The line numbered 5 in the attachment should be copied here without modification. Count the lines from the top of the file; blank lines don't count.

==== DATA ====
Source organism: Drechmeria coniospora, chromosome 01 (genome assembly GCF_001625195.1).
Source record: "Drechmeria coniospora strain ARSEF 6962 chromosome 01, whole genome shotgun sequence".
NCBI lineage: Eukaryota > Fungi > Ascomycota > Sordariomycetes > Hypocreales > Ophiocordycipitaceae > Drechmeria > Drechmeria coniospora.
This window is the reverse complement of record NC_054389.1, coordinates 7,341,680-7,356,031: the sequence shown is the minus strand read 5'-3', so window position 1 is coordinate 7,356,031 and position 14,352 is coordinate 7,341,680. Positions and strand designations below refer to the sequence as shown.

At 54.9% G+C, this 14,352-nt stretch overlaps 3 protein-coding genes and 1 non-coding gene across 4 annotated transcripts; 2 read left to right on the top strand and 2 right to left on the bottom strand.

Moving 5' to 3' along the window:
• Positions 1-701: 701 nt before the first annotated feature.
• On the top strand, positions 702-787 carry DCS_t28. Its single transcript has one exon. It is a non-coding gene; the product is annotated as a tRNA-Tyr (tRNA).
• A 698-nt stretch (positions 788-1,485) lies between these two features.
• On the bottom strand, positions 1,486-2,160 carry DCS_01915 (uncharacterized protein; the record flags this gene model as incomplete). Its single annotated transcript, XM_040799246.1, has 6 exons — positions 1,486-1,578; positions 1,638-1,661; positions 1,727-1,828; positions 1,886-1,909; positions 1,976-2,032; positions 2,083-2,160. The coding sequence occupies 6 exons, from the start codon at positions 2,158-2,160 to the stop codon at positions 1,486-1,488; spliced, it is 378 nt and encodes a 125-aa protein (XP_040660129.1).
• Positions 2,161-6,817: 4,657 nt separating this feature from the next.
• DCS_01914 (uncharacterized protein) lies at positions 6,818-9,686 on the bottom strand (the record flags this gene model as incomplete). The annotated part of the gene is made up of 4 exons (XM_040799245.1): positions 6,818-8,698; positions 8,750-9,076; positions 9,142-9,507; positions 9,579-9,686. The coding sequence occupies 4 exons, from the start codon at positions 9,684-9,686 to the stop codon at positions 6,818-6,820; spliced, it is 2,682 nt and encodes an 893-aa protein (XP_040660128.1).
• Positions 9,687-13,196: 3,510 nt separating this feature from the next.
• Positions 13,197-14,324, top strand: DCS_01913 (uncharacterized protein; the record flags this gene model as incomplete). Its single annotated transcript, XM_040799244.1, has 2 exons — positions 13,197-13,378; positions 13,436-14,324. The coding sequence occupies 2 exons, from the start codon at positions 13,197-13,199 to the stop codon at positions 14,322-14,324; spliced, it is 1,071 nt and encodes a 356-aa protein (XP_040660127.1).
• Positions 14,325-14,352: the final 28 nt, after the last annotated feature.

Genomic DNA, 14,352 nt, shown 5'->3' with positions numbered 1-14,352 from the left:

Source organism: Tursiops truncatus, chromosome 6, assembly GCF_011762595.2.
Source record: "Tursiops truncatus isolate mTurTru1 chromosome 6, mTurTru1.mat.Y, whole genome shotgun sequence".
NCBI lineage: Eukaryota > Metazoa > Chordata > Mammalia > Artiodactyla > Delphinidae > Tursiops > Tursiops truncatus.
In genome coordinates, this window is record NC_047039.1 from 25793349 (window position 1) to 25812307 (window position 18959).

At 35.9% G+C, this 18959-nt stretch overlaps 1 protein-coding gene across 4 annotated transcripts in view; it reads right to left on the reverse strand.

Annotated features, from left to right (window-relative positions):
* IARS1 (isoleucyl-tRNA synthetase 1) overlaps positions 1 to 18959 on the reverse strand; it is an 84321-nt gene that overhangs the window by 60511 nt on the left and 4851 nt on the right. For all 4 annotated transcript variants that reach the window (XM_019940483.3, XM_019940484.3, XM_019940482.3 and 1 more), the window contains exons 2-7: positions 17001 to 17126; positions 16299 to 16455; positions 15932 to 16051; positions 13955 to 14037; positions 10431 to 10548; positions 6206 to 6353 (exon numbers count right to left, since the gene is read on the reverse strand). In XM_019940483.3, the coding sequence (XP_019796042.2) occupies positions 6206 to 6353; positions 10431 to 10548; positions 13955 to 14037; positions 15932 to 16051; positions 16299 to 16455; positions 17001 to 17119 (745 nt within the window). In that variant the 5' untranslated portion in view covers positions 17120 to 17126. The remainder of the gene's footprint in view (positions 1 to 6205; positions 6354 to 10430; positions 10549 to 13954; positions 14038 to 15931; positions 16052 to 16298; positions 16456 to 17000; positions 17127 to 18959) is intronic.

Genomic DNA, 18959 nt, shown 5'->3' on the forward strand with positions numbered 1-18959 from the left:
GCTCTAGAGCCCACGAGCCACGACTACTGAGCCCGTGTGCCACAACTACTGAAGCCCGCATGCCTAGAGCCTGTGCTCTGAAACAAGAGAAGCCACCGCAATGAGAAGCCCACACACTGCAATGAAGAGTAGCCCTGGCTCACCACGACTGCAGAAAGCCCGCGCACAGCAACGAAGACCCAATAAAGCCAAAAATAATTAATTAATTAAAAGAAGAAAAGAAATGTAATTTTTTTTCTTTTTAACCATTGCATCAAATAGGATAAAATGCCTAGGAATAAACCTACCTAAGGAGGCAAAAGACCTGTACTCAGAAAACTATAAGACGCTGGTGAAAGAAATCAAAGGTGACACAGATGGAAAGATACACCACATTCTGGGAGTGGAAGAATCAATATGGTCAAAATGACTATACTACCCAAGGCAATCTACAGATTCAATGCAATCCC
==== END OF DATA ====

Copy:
At 54.9% G+C, this 14,352-nt stretch overlaps 3 protein-coding genes and 1 non-coding gene across 4 annotated transcripts; 2 read left to right on the top strand and 2 right to left on the bottom strand.